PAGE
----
Mary Kay Stebbins said, "Our daughter had a complex diagnosis, a hard one to wrestle to the ground. Mike and I also got help at Avera for the family through counseling sessions and support groups," Stebbins said. "We wouldn't be involved with Avera if we didn't see so much openness to achieving and maintaining a gold standard of care here."

Predicting suicidality
The Avera Behavioral Health Center opened in 2006, and has seen steady growth in inpatient and outpatient services since then. The six inpatient units, with a total of 122 beds, report an average daily census of 88. When individuals are discharged, they take home a safety plan with tips for coping with stress, professional and personal contacts and information about Helpline Center, a community resource that operates a suicide hotline and offers suicide prevention materials. Also, Helpline provides a follow-up phone call within 24 hours of discharge to many of the patients served by Avera Behavioral Health.

In spite of programs already in place at Avera and those yet to come, the incidence of suicide attempts is increasing, especially among children as young as 7 or 8. Why? "Stressors have changed, the pace of life has changed and the level of exposure to so many things has changed," Stanley said. "Suicidality is difficult to treat. We just don't have a great handle on the predictability of it." Plus, the Department of Health and Human Services estimates that half of Americans with some form of mental illness are not receiving treatment.

Toxic stress
Native Americans in the region are at a particularly high risk for suicide. "Three or four times a year, we'll hear of a suicide pact on a reservation," Otten said. "Maybe 15 or more individuals between the ages of 10 and 25 make a pact to die on a certain day. They make various attempts, and we see multiple patients."
Mary Kay and Michael Stebbins, center, of Sioux Falls, S.D., are champions of Avera Health's participation in the Zero Suicide initiative. Their activism is rooted in personal experience. Their daughter Meghan Stebbins, left, has a serious mental disorder and survived a suicide attempt. Meghan's siblings are, from left, Olivia, Nick, Kate and Jim. Michael Stebbins is executive vice president of mission for Avera Health.

Janet Kittams-Lalley, president of the nonprofit Helpline, noted that those tribes with a high rate of suicide have some of the poorest economic conditions in the country. "Also, a lot of people on reservations suffer from trauma, especially young people who witness or experience violence or abuse," she said. "A lot of healing from that trauma needs to happen."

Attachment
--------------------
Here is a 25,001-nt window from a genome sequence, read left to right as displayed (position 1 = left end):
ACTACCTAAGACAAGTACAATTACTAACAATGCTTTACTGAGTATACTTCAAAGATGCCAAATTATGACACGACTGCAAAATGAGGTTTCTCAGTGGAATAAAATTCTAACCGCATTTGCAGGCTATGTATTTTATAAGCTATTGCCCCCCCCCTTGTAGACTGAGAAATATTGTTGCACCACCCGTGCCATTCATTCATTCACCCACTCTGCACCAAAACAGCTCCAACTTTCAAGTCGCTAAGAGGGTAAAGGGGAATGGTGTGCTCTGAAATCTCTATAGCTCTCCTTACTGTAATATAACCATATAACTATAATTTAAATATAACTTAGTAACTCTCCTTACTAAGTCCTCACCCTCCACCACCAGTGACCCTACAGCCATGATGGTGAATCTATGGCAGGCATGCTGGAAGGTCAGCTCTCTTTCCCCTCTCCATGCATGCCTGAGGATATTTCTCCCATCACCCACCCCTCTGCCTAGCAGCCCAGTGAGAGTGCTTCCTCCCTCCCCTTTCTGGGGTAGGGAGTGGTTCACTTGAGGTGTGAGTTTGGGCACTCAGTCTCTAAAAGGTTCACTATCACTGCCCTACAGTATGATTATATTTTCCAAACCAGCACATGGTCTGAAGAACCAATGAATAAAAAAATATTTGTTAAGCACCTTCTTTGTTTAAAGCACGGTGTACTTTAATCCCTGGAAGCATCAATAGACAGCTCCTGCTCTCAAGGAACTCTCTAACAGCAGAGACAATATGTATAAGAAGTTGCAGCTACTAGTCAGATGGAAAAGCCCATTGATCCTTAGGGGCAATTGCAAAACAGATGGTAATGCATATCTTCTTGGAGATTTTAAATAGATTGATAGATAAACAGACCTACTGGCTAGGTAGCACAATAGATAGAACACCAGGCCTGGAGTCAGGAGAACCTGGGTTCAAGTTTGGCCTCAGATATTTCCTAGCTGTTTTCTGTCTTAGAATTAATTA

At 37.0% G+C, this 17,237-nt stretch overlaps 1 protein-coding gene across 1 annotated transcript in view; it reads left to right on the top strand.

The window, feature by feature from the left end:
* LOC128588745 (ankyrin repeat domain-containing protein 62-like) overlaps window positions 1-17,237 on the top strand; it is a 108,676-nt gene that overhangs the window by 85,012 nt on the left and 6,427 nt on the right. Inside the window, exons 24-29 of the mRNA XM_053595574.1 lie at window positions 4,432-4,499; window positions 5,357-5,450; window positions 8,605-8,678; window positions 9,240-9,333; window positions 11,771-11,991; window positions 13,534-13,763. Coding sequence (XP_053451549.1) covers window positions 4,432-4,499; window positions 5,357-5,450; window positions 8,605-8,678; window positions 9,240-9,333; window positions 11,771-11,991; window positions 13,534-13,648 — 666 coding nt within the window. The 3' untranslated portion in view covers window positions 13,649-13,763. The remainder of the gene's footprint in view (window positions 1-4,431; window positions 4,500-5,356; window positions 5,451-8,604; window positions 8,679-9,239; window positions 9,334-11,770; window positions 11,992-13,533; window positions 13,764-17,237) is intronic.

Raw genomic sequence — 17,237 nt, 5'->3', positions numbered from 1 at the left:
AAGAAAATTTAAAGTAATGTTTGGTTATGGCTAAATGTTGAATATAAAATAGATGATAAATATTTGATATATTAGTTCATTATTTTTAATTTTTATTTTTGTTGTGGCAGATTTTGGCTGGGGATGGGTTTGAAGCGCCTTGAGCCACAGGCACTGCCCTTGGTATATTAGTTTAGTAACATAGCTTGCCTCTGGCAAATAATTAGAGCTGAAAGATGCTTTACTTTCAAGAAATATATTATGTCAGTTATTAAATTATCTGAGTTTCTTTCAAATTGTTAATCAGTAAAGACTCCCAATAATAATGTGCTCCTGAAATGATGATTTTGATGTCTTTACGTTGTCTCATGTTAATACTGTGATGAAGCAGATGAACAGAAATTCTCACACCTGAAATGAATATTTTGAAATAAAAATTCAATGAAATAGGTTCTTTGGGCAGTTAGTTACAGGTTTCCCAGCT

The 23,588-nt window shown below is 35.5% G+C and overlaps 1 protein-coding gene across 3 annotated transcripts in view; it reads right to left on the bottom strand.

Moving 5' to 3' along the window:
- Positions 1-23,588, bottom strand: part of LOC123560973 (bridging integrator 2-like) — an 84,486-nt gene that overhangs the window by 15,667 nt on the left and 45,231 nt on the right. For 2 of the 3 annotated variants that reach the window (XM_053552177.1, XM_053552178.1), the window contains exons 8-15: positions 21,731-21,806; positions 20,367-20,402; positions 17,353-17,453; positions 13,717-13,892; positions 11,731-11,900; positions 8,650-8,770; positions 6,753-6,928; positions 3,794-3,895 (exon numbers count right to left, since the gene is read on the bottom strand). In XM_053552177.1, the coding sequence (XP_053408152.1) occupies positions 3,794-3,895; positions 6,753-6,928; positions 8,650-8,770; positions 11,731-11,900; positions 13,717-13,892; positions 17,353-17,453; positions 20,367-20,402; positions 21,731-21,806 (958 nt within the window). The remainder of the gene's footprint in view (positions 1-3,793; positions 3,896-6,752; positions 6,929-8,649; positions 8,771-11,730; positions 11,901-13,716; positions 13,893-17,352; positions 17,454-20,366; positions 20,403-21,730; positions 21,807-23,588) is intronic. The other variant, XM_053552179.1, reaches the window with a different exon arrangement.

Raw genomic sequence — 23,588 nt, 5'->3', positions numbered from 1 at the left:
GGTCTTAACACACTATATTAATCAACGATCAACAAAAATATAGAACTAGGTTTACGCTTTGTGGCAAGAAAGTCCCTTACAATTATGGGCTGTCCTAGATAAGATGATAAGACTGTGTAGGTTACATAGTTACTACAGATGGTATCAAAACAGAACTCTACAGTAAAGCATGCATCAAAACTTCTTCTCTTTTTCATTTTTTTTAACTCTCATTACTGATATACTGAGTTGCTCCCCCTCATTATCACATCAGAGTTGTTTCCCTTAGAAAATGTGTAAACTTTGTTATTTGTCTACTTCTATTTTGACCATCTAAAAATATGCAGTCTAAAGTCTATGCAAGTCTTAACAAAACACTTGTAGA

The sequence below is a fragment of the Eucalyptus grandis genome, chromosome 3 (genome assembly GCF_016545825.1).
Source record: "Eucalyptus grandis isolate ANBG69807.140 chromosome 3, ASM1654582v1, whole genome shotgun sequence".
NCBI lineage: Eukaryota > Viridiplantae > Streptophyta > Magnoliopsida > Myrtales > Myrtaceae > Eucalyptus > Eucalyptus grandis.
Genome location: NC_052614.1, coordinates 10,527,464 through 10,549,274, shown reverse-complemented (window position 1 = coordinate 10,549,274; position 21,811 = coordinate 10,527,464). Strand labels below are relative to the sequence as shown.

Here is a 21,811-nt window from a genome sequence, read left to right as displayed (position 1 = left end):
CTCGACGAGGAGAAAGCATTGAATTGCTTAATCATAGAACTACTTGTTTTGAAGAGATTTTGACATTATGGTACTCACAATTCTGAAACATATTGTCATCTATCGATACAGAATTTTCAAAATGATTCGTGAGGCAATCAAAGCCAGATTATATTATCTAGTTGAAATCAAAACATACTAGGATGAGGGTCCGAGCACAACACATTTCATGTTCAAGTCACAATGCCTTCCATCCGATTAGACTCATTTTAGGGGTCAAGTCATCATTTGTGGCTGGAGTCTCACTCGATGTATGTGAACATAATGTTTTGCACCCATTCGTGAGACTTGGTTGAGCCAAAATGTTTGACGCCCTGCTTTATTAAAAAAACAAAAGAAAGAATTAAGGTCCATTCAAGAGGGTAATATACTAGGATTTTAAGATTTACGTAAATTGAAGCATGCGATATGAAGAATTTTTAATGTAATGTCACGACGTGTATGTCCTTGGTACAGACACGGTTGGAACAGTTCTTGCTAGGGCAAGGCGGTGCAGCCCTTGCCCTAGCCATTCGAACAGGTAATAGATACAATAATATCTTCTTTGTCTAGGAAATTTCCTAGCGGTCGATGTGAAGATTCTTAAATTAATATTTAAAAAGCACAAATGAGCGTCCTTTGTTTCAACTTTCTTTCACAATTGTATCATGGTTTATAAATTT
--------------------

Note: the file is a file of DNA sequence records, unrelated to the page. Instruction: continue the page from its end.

May workshop
Eager to spread the word about Zero Suicide's bold goal and how to achieve it, Helpline has scheduled a one-day workshop on May 24 in Sioux Falls for senior leaders of health and behavioral health care organizations. The workshop is sponsored in partnership with the South Dakota Department of Social Services and funded by the Substance Abuse and Mental Health Services Administration.

"For the first time, we'll sit down together, agree on needed improvements, begin to implement the Zero Suicide concepts and integrate them in a statewide approach," said Stanley, the clinical lead for the Zero Suicide initiative at Avera. "This is what we need. We cannot be effective in a vacuum."

Where their missions overlap, Avera and Helpline have worked together for about 20 years. "We don't compete with Helpline — we get referrals from them," said Lindquist. "What we do is offer around-the-clock intake and assessment services. Each year, Avera processes about 10,000 assessment calls and 6,000 face-to-face assessments free of charge."

Helpline, with a paid staff of 35, handles about 46,000 phone calls each year from people around the state seeking information or in need of crisis intervention. The center also offers support groups, outreach visits and remembrance events for individuals who have lost a loved one to suicide.


Copyright © 2017 by the Catholic Health Association of the United States
For reprint permission, contact Betty Crosby or call (314) 253-3490.

Copyright © 2017 by the Catholic Health Association of the United States

For reprint permission, contact Betty Crosby or call (314) 253-3490.